a french garden

Reflections on nature in a garden in France

A Week in Flowers, Day 5


Rose Veilchenblau 31.5.21

Now our summer is starting at the end of May. I have a confession to make – I am not a rose person!

I find they need too much care and fussing to get the most out of them. Kourosh looks after our roses and I just grumble a bit if they are not perfect.

Veilchenblau gets a special pass from me as I find it so special. Perhaps because it only flowers once in the season that I appreciate it more. Also the bees adore the flowers.

Verbena bonariensis 20.7.21

When the self seeded Verbena bonariensis is flowering throughout the garden it means that we are in mid summer.

Author: afrenchgarden

Born in Scotland I have lived in England, Iran, USA and Greece. The house and land was bought twelve years ago in fulfilment of the dream of living in France that my Francophile husband nurtured. We had spent frequent holidays in France touring the more northerly parts and enjoying the food, scenery, architecture and of course gardens. However, we felt that to retire in France and enjoy a more clement climate than we currently had in Aberdeen we would need to find somewhere south of the river Loire but not too south to make returning to visit the UK onerous. The year 2000 saw us buying our house and setting it up to receive us and the family on holidays. The garden was more a field and we were helped by my son to remove the fencing that had separated the previous owners’ goats, sheep and chickens. We did inherit some lovely old trees and decided to plant more fruit trees that would survive and mature with the minimum of care until we took up permanent residence. The move took place in 2006 and the love hate relation with the “garden” started. There was so much to do in the house that there was little energy left for the hard tasks in the garden. It was very much a slow process and a steep learning curve. Expenditures have been kept to a minimum. The majority of the plants have been cuttings and I try to gather seeds wherever I can. The fruit trees have all been bought but we have tender hearts and cannot resist the little unloved shrub at a discount price and take it as a matter of honour to nurse it back to health. This year I have launched my Blog hoping to reach out to other gardeners in other countries. My aim is to make a garden for people to enjoy, providing shady and sunny spots with plants that enjoy living in this area with its limestone based subsoil and low rainfall in a warm summer. Exchanging ideas and exploring mutual problems will enrich my experience trying to form my French garden.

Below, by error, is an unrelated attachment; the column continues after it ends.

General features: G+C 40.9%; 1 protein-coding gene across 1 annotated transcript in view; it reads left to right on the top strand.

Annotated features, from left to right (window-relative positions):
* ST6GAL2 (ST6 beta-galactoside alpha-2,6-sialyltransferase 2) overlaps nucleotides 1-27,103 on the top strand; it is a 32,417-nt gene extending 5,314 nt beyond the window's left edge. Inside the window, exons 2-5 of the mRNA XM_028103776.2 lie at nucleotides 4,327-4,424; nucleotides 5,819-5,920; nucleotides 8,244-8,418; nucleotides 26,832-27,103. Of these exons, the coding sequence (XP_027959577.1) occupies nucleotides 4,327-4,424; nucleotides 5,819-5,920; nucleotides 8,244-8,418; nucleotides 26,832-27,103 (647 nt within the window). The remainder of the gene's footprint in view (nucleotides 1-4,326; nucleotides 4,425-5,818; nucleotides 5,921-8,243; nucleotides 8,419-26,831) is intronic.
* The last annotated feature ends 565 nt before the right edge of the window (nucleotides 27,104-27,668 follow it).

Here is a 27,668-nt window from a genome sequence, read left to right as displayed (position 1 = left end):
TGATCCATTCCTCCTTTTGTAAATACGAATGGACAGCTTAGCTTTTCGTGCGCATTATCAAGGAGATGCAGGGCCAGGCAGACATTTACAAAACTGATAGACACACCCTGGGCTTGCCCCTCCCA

15 thoughts on “A Week in Flowers, Day 5

  1. I am somewhat relieved to find out that I am not the only person in the world who does not like roses much! I mean, I do love them when I see them, but have absolutely no desire to grow them! I suppose it is mainly the thorns. Your violet one really is gorgeous though, and no doubt adds some beauty and colour to the garden. I would definitely not want to be without Verbena bonariensis though! 😃 Thanks for sharing Amelia.

    Liked by 2 people

  2. I confess not to be much of a rose person either as far as growing them, but your Veilchenblau is a lovely rich color I admire. Verbena bonariensis is the opposite in term of care requirements–great value in the garden for butterflies and bees (and gardeners).

    Liked by 2 people

  3. Your rose is a beautiful colour and I bet it has an amazing scent – the best thing about roses I find. Although I have a few roses in my garden I’m not hugely keen on growing them either, though I do like seeing them in other gardens, I’m the same regarding Dahlias!

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    • I have changed my mind about Dahlias this year. They do not get enough rain here to do really well but because they have tubers they persist in the hot and dry soil and will have good years if there is a bit more rain. Amelia

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  4. That’s a beautiful rose with an enticing colour and I love the ones that show off their stamens and welcome the insects. I am a rose person 🙂 but yes they are a bit fussy!

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  5. I’m not keen on roses myself but the verbena is good value for insects. That’s an excellent picture of the bee with its tongue out, is it an Anthophora?

    Liked by 1 person

    • It is an Amegilla. I do not think you get them in the U.K. I get a lot of them in the summer and they are particular favourites. They fly extremely fast and are very fond of the Verbena and the Lavender flowers. Amelia


  6. Your bees are so adorable! I love the shape of their nose/mouth or whatever it is called. Your Veilchenblau immediately caught my eye… I planted one here many years ago and was really looking forward to it, but alas, it died. So, it’s nice to see yours!

    Liked by 1 person

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